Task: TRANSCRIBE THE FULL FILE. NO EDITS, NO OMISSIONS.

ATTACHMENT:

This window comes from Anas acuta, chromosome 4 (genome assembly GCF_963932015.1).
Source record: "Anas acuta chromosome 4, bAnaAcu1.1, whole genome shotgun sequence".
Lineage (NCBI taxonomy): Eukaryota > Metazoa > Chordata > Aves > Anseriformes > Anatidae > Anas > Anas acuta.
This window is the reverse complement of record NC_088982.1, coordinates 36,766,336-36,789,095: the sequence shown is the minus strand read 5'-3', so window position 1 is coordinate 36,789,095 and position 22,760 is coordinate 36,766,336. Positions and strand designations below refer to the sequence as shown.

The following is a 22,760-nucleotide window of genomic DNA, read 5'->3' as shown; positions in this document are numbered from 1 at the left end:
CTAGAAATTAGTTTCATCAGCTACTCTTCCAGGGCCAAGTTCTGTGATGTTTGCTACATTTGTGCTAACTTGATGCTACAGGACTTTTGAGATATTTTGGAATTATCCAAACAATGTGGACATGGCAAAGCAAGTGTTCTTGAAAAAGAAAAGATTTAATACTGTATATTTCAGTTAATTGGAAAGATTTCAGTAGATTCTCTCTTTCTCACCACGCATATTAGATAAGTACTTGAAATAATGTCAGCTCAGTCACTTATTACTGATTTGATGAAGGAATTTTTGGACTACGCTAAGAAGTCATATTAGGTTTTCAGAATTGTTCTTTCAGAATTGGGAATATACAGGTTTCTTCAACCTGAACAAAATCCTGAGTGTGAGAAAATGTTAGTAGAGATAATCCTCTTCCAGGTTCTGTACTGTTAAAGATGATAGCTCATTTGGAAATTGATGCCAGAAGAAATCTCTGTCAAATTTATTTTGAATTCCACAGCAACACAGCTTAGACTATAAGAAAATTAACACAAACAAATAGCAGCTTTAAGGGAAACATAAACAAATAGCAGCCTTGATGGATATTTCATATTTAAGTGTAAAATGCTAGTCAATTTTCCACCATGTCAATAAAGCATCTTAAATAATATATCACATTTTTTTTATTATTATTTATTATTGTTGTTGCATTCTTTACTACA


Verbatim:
This window comes from Anas acuta, chromosome 4 (genome assembly GCF_963932015.1).
Source record: "Anas acuta chromosome 4, bAnaAcu1.1, whole genome shotgun sequence".
Lineage (NCBI taxonomy): Eukaryota > Metazoa > Chordata > Aves > Anseriformes > Anatidae > Anas > Anas acuta.
This window is the reverse complement of record NC_088982.1, coordinates 36,766,336-36,789,095: the sequence shown is the minus strand read 5'-3', so window position 1 is coordinate 36,789,095 and position 22,760 is coordinate 36,766,336. Positions and strand designations below refer to the sequence as shown.

The following is a 22,760-nucleotide window of genomic DNA, read 5'->3' as shown; positions in this document are numbered from 1 at the left end:
CTAGAAATTAGTTTCATCAGCTACTCTTCCAGGGCCAAGTTCTGTGATGTTTGCTACATTTGTGCTAACTTGATGCTACAGGACTTTTGAGATATTTTGGAATTATCCAAACAATGTGGACATGGCAAAGCAAGTGTTCTTGAAAAAGAAAAGATTTAATACTGTATATTTCAGTTAATTGGAAAGATTTCAGTAGATTCTCTCTTTCTCACCACGCATATTAGATAAGTACTTGAAATAATGTCAGCTCAGTCACTTATTACTGATTTGATGAAGGAATTTTTGGACTACGCTAAGAAGTCATATTAGGTTTTCAGAATTGTTCTTTCAGAATTGGGAATATACAGGTTTCTTCAACCTGAACAAAATCCTGAGTGTGAGAAAATGTTAGTAGAGATAATCCTCTTCCAGGTTCTGTACTGTTAAAGATGATAGCTCATTTGGAAATTGATGCCAGAAGAAATCTCTGTCAAATTTATTTTGAATTCCACAGCAACACAGCTTAGACTATAAGAAAATTAACACAAACAAATAGCAGCTTTAAGGGAAACATAAACAAATAGCAGCCTTGATGGATATTTCATATTTAAGTGTAAAATGCTAGTCAATTTTCCACCATGTCAATAAAGCATCTTAAATAATATATCACATTTTTTTTATTATTATTTATTATTGTTGTTGCATTCTTTACTACA